But to be fair to Twitter, it’s not specifically targeting Tor.
Twitter is used by pretty much everyone, including the privacy focused. But some people still appear to have trouble using Twitter in conjunction with the anonymity network Tor.
Recently, several users—including a Tor developer—have reported being locked out of their accounts whilst using Tor, and have then been asked to provide a phone number to regain access.
"Twitter's security configuration seems to be at war with Tor," someone who goes by the handle Tempest posted onto a Tor mailing list yesterday. "Had to do multiple resets over past 24 hours, only to see a perpetual 'lock' in place recently."
The account was locked because the "account appears to have exhibited automated behavior that violates the Twitter Rules," likely to do with spam, according to the complaint posted by Tempest.
"Twitter does not block Tor, and many Twitter users rely on the Tor network for the important privacy and security it provides," Twitter spokesperson Nu Wexler told Motherboard in an email. "Occasionally, signups and logins may be asked to phone verify if they exhibit spam-like behavior. This is applicable to all IPs and not just Tor IPs."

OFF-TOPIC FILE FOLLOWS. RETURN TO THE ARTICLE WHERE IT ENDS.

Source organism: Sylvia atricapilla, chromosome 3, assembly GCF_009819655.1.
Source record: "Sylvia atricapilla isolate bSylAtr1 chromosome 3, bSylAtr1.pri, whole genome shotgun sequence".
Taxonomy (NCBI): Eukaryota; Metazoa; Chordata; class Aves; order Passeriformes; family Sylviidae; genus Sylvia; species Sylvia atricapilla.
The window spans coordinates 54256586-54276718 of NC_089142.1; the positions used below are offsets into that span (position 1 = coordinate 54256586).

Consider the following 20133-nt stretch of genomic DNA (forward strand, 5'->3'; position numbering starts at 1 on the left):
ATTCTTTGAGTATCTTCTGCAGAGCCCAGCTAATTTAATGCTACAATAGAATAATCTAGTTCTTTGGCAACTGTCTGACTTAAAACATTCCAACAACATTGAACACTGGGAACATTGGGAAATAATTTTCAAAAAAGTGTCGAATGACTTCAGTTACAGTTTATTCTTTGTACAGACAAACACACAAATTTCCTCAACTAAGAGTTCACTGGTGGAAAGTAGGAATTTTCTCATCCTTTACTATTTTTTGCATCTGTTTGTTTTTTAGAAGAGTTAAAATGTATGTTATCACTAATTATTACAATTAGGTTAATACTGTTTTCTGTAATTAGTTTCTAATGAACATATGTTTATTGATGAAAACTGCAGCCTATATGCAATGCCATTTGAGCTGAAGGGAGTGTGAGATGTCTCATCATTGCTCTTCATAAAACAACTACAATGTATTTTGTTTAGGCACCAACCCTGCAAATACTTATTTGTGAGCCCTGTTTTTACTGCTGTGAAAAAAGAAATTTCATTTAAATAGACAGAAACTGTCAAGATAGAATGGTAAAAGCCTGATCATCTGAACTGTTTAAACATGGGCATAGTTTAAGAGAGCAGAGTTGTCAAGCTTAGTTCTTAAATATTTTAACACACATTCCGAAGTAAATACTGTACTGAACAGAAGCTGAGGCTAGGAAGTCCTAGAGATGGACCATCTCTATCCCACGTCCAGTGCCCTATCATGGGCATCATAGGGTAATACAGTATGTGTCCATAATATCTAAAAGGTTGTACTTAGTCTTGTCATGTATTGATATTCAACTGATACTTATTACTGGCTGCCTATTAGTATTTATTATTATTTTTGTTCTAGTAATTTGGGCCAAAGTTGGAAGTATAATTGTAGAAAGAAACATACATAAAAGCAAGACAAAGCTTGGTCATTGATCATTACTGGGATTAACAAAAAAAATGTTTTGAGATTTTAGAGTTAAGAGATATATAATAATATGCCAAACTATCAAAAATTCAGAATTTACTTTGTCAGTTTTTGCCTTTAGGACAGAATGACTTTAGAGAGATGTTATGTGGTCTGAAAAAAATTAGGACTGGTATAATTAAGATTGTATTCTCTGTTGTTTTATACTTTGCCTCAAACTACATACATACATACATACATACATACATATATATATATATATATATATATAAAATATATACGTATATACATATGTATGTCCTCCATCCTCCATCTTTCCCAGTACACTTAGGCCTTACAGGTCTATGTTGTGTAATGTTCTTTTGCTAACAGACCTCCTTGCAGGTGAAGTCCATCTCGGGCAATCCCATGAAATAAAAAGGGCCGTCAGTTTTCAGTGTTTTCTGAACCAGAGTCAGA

It also might not actually be necessary to provide a phone number to regain access. The coder known as stribika recently noted they got back in after messaging Twitter Support.
This certainly isn't the first time that Tor usage has clashed with popular services. Last year, a blog post from the Tor Project pointed out that plenty of sites make it difficult for users to connect or enjoy full functionality over a Tor connection, and this reporter temporarily had his Gmail account locked down for using the anonymity network.
That situation with Google was very similar to this Twitter one: Google asked for a phone number to send a verification code to. And again in that case, the account wasn't targeted specifically because it was using Tor, but rather that the email service's security system detected what it felt was suspicious behavior.
It's a tricky problem to solve: how does Twitter separate spam-looking activity from legitimate privacy centric users?